Nash key to Lakers implementing D'Antoni's 'seven seconds or less' offense

By Zach Harper | NBA writer
How will Mike D'Antoni fit in with the Lakers? (Getty Images)

People have been hoping Steve Nash and Mike D'Antoni reunite like they hoped Ross and Rachel would end up together on Friends. It's a timely reference, I know.

With the news that Mike D'Antoni has been named the new coach of the Los Angeles Lakers, those people finally get their wish. They also get to see how Kobe Bryant, Dwight Howard and Pau Gasol fit into the "Seven Seconds Or Less" offensive philosophy. Between the new stars and the woeful bench, there are plenty of questions that need answered as the Lakers begin their newest coaching era.

On the surface, it makes a lot of sense to bring D'Antoni in. Nash had one of the greatest stretches in point guard history under D'Antoni, winning back-to-back MVP awards and putting the Phoenix Suns at the top of everyone's League Pass viewing schedule. Howard could be Amar'e Stoudemire in this system, only with some of the best defensive credentials we've seen in the past decade. And picturing Gasol in the Boris Diaw role (remember, Diaw was really good under D'Antoni) is enough to make any Lakers fan start counting rings again.

But there are a few questions that arise now that D'Antoni has the job.

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Can Kobe Bryant work in D'Antoni's system?

This is the big question. We know the big men can fill in nicely, and Nash is still capable of playing like himself in a system like D'Antoni's. But how does Bryant work into the idea of a pick-and-roll heavy version of controlled chaos? Is there any way he slides into this system nicely?

He would.

Bryant is one of the better scorers while running a pick and roll. He has been for the past three seasons, before the five games of Mike Brown's second season as coach. According to mySynergy Sports, Kobe has been ranked in the top 82 for pick-and-roll scoring in each of the last three seasons.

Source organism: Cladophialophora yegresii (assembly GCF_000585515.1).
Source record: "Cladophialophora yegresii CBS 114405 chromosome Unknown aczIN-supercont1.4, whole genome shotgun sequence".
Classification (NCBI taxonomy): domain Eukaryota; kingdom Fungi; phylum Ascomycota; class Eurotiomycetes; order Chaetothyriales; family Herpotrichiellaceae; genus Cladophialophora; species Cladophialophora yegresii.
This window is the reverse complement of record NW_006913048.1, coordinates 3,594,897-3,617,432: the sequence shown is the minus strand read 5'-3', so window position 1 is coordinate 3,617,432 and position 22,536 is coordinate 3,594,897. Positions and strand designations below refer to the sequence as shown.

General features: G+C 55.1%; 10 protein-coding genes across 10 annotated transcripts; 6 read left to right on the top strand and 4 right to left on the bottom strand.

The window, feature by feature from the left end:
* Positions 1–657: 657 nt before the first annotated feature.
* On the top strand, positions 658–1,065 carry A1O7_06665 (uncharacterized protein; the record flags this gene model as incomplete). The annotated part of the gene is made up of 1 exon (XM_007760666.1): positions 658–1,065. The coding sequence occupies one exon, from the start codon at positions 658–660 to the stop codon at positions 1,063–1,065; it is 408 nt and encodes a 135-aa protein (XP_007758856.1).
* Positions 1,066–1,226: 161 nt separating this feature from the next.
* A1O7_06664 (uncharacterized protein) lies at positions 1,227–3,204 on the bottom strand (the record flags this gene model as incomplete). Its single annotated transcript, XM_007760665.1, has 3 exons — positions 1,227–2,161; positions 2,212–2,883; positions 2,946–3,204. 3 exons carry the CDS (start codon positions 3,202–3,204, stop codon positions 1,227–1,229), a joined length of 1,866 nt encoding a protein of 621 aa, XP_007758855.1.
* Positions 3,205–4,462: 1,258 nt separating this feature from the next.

In the 2009-10 season, Bryant was ranked 72nd in the NBA, scoring 0.83 points per possession as the pick-and-roll ball handler. He made 42.1 percent of his shots in those possessions. The next season, Bryant dropped off a bit, scoring 0.81 PPP (ranked 82nd) on just 39.6 percent from the field.

However, last season he shined in the pick and roll. He ranked 41st in the league, scoring 0.86 PPP and made 46 percent of his shots out of a pick and roll. Bryant wasn't just more efficient than less efficient players in the pick and roll; he was deadly. In very limited data for this season, he has scored one full point per possession on 50 percent from the field.

Nash recently said he can't run the pick and roll as much as he used to because his body wouldn't hold up. If you split the duty between Nash and Bryant, you'd take the toll off both while maximizing a skill set both clearly have. Bryant's underrated passing ability also makes it something that potentially can work, but more questions still persist.